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Businesses On Front Street Struggling To Recover Post Superstorm Sandy

Establishment Owners Worried Once Bustling Area Won't Be What It Once Was
Front Street in Lower Manhattan (credit: CBS 2)

Front Street in Lower Manhattan (credit: CBS 2)

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Superstorm Sandy

NEW YORK (CBSNewYork) — More than two weeks after the storm, the Tri-State Area is just now seeing how Sandy permanently changed the face of Lower Manhattan.

Entire buildings and pieces of the city’s history are just gone, CBS 2’s Emily Smith reported Thursday.

Front Street is one of New York City’s most historic districts. The typically bustling area is now mostly abandoned after being flooded by eight feet of ocean water during the hurricane.

“It was just heartbreaking, really heartbreaking. We really take care of our place and it’s gone,” Adriana Barbagallo said.

Barbagallo and her husband, Stefano, said they opened “Barbarini” seven years ago — a high-end Italian restaurant at 225 Front St. that has now been gutted because of flooding.

The eatery was among the first of many businesses to open in the historic district after years of it being a virtual ghost town.

“Our insurance denies any claim because they don’t cover damage by the flood and there’s no grant available yet, only loan,” said Stefano Barbagallo.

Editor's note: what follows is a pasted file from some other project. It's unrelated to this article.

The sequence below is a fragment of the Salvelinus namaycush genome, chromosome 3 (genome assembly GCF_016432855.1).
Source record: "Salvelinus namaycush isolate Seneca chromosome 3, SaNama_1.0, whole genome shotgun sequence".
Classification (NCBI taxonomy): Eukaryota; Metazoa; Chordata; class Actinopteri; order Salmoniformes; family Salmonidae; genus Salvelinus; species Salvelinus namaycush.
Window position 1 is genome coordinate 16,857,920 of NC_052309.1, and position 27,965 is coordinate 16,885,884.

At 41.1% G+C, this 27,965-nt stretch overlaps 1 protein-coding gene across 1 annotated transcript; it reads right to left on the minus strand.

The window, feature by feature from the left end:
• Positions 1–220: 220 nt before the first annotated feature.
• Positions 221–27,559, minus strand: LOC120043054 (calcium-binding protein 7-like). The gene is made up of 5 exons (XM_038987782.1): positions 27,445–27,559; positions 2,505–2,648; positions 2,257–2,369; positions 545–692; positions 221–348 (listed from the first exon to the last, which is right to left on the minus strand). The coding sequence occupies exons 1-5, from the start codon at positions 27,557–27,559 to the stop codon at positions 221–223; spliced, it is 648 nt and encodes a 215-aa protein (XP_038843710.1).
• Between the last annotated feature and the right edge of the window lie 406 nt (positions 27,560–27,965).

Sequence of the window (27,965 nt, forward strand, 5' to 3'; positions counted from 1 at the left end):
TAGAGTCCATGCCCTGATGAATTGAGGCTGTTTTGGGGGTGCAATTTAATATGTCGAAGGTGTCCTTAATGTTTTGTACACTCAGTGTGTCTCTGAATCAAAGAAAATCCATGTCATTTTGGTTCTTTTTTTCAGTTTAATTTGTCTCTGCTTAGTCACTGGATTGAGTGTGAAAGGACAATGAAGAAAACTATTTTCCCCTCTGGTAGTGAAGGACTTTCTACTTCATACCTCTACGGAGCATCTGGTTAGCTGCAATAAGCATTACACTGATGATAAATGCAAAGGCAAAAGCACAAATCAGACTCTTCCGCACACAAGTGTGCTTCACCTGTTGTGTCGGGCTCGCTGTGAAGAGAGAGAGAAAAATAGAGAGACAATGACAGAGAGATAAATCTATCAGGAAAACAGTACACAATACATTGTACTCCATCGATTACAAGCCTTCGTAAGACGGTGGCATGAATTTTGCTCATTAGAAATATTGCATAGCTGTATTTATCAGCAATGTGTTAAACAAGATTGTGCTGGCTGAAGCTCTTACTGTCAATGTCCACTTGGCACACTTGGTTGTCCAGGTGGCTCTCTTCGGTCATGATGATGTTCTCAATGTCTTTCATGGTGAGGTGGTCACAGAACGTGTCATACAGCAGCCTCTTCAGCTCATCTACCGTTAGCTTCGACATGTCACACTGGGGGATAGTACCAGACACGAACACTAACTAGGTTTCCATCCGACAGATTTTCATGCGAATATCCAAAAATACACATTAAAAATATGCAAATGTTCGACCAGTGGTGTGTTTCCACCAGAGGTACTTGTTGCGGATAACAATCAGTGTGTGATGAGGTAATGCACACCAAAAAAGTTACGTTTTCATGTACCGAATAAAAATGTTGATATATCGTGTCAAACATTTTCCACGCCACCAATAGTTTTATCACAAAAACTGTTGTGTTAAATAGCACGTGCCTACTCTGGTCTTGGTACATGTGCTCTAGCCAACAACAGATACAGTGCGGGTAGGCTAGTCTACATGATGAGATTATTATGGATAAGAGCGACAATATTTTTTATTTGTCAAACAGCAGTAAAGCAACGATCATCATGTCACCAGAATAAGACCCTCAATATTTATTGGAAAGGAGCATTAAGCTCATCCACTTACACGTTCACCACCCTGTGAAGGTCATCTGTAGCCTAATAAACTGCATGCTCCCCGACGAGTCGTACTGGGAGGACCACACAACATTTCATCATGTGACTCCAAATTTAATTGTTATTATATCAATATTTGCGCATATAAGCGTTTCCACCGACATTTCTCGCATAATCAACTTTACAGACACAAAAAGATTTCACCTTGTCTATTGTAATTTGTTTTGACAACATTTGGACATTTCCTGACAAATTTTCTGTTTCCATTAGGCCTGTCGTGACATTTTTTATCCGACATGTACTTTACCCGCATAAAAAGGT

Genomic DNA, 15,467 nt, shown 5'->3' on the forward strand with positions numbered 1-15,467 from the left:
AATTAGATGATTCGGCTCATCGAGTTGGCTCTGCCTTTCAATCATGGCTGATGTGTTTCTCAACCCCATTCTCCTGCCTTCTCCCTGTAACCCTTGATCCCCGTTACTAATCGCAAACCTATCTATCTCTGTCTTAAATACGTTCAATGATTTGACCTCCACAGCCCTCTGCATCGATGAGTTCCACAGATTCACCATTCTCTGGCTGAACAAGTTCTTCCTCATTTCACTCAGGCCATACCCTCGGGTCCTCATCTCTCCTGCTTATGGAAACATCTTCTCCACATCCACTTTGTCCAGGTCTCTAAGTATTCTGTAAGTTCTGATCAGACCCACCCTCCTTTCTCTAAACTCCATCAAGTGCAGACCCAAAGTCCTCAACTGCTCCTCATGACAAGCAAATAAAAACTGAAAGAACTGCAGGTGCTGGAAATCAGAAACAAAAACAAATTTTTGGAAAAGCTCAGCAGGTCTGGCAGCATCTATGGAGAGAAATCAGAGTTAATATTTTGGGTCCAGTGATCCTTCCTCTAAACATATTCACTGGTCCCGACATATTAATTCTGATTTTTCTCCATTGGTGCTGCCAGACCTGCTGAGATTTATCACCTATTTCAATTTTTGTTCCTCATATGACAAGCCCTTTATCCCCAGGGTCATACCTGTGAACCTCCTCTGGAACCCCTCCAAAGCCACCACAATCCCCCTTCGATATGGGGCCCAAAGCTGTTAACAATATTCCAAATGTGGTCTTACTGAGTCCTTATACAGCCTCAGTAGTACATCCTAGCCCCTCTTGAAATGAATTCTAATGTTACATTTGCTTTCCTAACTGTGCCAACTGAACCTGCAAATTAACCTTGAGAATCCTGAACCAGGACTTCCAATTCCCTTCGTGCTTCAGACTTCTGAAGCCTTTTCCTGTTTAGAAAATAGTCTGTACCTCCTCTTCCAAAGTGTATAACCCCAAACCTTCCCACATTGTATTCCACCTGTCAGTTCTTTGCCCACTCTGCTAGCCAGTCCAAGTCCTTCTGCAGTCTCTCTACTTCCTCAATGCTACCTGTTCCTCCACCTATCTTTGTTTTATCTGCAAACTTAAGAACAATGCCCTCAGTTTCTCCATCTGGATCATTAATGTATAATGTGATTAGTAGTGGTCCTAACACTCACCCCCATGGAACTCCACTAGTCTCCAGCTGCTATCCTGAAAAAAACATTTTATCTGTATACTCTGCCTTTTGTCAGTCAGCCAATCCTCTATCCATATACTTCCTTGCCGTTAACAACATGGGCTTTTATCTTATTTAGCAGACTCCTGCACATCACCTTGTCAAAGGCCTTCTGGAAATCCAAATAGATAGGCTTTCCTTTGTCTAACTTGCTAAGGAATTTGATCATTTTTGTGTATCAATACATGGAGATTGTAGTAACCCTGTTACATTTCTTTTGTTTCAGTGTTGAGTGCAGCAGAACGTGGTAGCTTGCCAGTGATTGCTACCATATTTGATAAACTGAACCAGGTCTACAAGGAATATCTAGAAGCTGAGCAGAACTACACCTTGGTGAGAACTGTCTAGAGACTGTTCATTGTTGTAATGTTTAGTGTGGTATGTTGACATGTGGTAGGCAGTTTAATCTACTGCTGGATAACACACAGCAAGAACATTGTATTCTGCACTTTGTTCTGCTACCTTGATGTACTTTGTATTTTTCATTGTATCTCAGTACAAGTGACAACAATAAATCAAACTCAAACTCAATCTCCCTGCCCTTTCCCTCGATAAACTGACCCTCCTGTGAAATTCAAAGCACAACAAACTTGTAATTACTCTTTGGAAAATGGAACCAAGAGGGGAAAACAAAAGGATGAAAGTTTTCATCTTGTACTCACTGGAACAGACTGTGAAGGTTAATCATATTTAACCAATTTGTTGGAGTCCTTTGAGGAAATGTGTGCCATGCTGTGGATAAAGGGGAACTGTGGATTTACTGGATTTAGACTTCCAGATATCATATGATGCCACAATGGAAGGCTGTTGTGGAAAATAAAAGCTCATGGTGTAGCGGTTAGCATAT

Even if the gas pipes are fixed underground, it could be six months before the owner allows businesses to reopen. That’s concerning for Marco Pasanella, who sells wine a few blocks away.

“The only problem is we’ll have our little corner store — with nobody on the corner,” Pasanella said. “There’s a fear of buildings collapsing and gas pipes exploding.”

It’s not just businesses that have been impacted. More than 100 residents were displaced, leaving little to no activity at all day and night.

Business owners said Thursday was the first night some of the street lights were on. For the few that can open now, they wondered how they’d make money when they thrived on people just walking by and stopping in.

They said they are going to have to get financial assistance from Albany or the federal government to get everyone back in business.

If they don’t get enough grant money, that section of Manhattan could go back to what it was less than a decade ago — all but empty.

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